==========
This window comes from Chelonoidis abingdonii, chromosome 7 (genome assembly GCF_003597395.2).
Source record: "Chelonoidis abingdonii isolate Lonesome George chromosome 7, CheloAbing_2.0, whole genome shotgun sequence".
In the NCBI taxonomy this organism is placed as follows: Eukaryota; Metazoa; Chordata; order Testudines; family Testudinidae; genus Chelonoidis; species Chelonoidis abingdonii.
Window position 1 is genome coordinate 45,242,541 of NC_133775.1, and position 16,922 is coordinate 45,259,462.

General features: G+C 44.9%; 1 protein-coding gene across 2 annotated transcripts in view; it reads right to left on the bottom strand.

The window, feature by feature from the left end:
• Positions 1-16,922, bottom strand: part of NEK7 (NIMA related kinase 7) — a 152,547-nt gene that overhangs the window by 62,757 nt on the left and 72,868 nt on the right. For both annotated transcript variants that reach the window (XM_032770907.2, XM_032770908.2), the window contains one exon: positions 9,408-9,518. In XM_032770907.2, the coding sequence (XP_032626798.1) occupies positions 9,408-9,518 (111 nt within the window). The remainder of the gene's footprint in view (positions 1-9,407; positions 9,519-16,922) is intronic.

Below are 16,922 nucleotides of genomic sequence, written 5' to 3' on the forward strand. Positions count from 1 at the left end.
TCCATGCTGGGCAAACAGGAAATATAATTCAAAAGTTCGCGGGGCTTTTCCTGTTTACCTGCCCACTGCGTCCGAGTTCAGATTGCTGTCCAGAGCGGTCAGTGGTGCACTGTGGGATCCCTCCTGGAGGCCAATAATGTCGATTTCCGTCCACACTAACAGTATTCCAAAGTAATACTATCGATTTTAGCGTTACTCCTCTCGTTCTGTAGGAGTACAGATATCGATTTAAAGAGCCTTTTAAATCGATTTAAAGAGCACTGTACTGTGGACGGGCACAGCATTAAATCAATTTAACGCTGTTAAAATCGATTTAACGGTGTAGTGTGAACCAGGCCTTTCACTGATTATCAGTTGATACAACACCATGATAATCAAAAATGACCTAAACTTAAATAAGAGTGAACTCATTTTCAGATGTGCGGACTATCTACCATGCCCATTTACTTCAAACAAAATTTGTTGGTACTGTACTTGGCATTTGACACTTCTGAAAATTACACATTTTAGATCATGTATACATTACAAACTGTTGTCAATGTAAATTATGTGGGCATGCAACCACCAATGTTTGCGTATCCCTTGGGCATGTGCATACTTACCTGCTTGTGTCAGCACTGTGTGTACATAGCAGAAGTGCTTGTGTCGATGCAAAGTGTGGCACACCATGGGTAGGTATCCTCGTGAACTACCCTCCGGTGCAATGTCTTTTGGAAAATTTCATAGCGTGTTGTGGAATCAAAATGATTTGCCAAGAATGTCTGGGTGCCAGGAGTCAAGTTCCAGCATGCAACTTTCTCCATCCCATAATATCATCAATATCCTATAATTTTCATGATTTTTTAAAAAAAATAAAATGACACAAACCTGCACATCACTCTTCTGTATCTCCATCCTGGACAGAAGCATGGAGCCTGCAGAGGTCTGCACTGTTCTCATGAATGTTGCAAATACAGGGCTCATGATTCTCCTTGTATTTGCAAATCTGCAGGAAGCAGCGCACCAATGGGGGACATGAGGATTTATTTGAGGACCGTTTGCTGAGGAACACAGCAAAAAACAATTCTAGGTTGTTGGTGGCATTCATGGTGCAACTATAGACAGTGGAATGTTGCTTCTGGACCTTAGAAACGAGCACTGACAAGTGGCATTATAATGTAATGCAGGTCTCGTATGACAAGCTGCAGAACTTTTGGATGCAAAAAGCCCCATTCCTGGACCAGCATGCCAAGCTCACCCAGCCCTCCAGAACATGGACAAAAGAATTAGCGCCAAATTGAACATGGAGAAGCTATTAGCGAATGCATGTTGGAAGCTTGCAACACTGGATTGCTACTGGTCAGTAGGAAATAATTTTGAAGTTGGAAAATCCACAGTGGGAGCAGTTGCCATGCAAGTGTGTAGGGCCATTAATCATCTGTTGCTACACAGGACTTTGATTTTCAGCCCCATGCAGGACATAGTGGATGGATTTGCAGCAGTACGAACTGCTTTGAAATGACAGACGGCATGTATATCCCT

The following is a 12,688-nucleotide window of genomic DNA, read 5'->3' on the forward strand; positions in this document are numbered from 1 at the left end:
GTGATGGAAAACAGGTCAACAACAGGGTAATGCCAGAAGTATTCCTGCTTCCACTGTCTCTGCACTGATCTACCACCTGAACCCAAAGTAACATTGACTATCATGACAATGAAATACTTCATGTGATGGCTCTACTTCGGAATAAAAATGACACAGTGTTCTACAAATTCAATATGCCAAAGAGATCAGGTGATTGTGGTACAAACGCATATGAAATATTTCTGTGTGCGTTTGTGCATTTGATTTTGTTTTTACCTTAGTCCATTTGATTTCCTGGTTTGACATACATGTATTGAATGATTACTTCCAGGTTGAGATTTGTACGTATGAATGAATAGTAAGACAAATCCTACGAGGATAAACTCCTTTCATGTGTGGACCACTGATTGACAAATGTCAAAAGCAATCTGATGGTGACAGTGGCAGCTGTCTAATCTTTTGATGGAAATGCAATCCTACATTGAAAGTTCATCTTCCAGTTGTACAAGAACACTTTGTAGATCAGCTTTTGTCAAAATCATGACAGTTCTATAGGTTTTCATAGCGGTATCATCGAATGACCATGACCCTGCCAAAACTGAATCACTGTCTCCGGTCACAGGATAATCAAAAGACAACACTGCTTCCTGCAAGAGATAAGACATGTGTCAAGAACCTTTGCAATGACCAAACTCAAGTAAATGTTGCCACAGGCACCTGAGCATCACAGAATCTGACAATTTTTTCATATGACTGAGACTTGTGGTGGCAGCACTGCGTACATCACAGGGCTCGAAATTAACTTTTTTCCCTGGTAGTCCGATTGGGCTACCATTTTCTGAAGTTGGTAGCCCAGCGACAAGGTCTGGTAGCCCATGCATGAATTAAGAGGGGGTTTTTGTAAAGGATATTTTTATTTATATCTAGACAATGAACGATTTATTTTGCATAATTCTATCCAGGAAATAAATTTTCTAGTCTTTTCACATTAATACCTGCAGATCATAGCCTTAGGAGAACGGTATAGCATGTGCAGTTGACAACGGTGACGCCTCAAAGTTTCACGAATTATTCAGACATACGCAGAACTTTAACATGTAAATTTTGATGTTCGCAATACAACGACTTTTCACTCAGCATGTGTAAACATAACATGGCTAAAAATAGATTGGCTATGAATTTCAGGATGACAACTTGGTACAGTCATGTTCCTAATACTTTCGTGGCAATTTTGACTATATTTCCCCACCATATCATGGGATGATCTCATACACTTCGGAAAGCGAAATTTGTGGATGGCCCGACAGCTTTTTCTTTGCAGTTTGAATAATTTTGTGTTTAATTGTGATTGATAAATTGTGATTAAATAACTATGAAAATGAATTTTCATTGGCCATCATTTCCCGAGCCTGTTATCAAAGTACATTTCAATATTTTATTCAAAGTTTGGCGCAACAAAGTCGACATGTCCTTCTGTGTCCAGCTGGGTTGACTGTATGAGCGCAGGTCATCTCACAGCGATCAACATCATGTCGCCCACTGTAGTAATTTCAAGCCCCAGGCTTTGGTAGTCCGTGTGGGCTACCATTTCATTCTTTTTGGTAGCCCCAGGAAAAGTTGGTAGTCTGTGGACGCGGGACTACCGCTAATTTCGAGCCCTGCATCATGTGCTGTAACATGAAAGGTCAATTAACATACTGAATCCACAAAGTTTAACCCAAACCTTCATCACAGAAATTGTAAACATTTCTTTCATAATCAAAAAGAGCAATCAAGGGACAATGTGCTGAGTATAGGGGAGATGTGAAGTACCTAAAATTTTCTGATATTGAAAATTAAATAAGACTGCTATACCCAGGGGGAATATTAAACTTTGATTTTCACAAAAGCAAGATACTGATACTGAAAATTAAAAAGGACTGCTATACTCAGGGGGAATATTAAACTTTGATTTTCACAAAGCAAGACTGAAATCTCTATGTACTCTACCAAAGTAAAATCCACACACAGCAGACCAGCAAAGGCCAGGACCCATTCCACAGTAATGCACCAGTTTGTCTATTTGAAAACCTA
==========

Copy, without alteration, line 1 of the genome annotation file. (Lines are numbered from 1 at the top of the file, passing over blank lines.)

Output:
This window comes from Chelonoidis abingdonii, chromosome 7 (genome assembly GCF_003597395.2).